West Virginia Activists Are Coming for Joe Manchin

West Virginia Activists Are Coming for Joe Manchin

West Virginia Activists Are Coming for Joe Manchin

The senator dared progressives to vote him out. They’re taking him up on it.


In 2017, West Virginia Senator Joe Manchin dared a group of local activists to mount a primary challenge against him. “What you ought to do is vote me out,” he told the activists, who were asking him to hold a public town hall for his constituents. “Vote me out! I’m not changing. Find somebody else who can beat me and vote me out.”

Grassroots organizers in the state are taking his advice. West Virginia Can’t Wait, an organization that formed in late 2018 with the stated mission of winning “a people’s government,” is kick-starting the effort to replace Manchin, raising money to oust the conservative Democrat and build a lasting political infrastructure that can take on his statewide machine.

Activists officially launched the website ReplaceJoeManchin.com on Tuesday morning to raise money and encourage West Virginians to nominate people in their communities to run for office. West Virginia Can’t Wait intends to recruit, vet, and support a candidate to run for Manchin’s seat in 2024, as well as running slates of pro-labor candidates who reject corporate cash in key municipal and county elections in 2022. The group will also follow up with potential candidates and offer ongoing training and policy support.

Manchin’s power has only grown since his confrontation with the activists. He wields a pivotal seat in the evenly divided Senate, dominating policy debates in Washington. And activists fear that fawning press attention and waves of outside money threaten to further entrench his political machine.

Katey Lauer, cochair of West Virginia Can’t Wait, told The Nation that they can’t go through “traditional party channels” to take on Manchin or influence his policy decisions, because he’s “only accountable to his donors.” The way to challenge him, she said, is through bottom-up organizing year-round, and by stepping up to meet communities’ needs when the government fails them.

“The only hope to persuade a West Virginia politician is to fight like hell to replace them,” Lauer said. “Manchin’s network of corporate lawyers, financiers, coal and gas executives, lobbyists, and party bosses will not be defeated in one election, or in one race. This is a guy who has weekly check-in calls with Exxon. It took a generation for his machine to rise to power. It may take a generation for us to replace it. The threat we build must be fearless, homegrown, and permanent. We have to start at the root. And we have to start now.”

Though the group’s progressive-populist candidate fell short in the Democratic primary for governor last year, West Virginia Can’t Wait did elect nearly a dozen mostly working-class, first-time candidates to local seats. After winning a few more elections in the spring, they have gotten up to 14 of their candidates elected, and hope to double that number by 2022.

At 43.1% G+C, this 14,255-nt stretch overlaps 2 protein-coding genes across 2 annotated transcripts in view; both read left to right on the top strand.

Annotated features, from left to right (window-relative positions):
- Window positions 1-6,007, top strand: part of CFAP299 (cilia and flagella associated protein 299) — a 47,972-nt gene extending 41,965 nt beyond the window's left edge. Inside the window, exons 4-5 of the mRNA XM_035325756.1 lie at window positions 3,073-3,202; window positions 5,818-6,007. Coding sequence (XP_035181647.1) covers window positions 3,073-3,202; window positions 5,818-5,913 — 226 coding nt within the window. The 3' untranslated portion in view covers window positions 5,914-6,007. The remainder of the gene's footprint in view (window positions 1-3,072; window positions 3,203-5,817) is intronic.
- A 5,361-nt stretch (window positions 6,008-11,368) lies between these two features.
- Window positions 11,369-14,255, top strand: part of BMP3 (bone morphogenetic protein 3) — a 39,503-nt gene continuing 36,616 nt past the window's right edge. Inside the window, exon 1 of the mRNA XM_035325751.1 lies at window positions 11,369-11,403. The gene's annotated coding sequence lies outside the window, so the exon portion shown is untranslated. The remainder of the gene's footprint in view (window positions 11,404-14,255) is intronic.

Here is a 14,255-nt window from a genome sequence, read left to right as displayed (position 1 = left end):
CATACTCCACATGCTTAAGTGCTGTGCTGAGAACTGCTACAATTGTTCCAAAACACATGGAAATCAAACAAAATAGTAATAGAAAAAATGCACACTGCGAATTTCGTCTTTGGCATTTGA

Joe Solomon, who cofounded a drug use harm reduction group in Charleston and works with the Charleston Can’t Wait campaign, was among the activists who confronted Manchin on the 2017 call. Solomon said that West Virginians are frustrated with Manchin’s becoming the bottleneck for abolishing the filibuster, as well as passing a $15 minimum wage and the rest of President Joe Biden’s agenda, but what they really feel the most on the ground is “the absence of moral leadership,” particularly on the opioid epidemic.

“The culture of getting into power in order to stay in power and making every chess-move decision based on the next reelection is a culture of governance that Manchin embodies and that trickles down to most every Democratic seat small and large in the state,” Solomon said.

“Here in Charleston, our Democratic mayor and our Democratic city council recently criminalized harm reduction best practices, making this work a misdemeanor. It’s clear as day that the vote was made in order to secure their seats in the next election. I don’t think there’s anything quite as Manchinesque.”

In February, the US Centers for Disease Control and Prevention deemed the HIV outbreak in Kanawha County, which includes Charleston, “the most concerning in the United States.” Two months later, the Charleston City Council criminalized volunteer-led harm reduction programs like Solomon’s, prohibiting organizations from providing clean hypodermic needles without certification from the state Bureau for Public Health.

As drug overdoses reach an all-time high in the United States, Naloxone supply issues are also expected to worsen the crisis. The largest generic drug plant in the country, Mylan Pharmaceuticals, was based in Morgantown, and could have manufactured millions of Naloxone doses. Instead, Manchin let the plant shut down, ignoring the workers’ pleas for help. Meanwhile, Manchin’s daughter Heather Bresch, a top executive at Mylan for years, walked away with a $31 million payout as a result of the merger.

“Imagine a senator who rallied all of his resources and connections to reactivate the plant…,” Solomon said. “Imagine a senator who went out every week when he was back in the state, going out under bridges and into parks, connecting with those who are in real pain, giving out naloxone kits with the rest of us. That would be something.”

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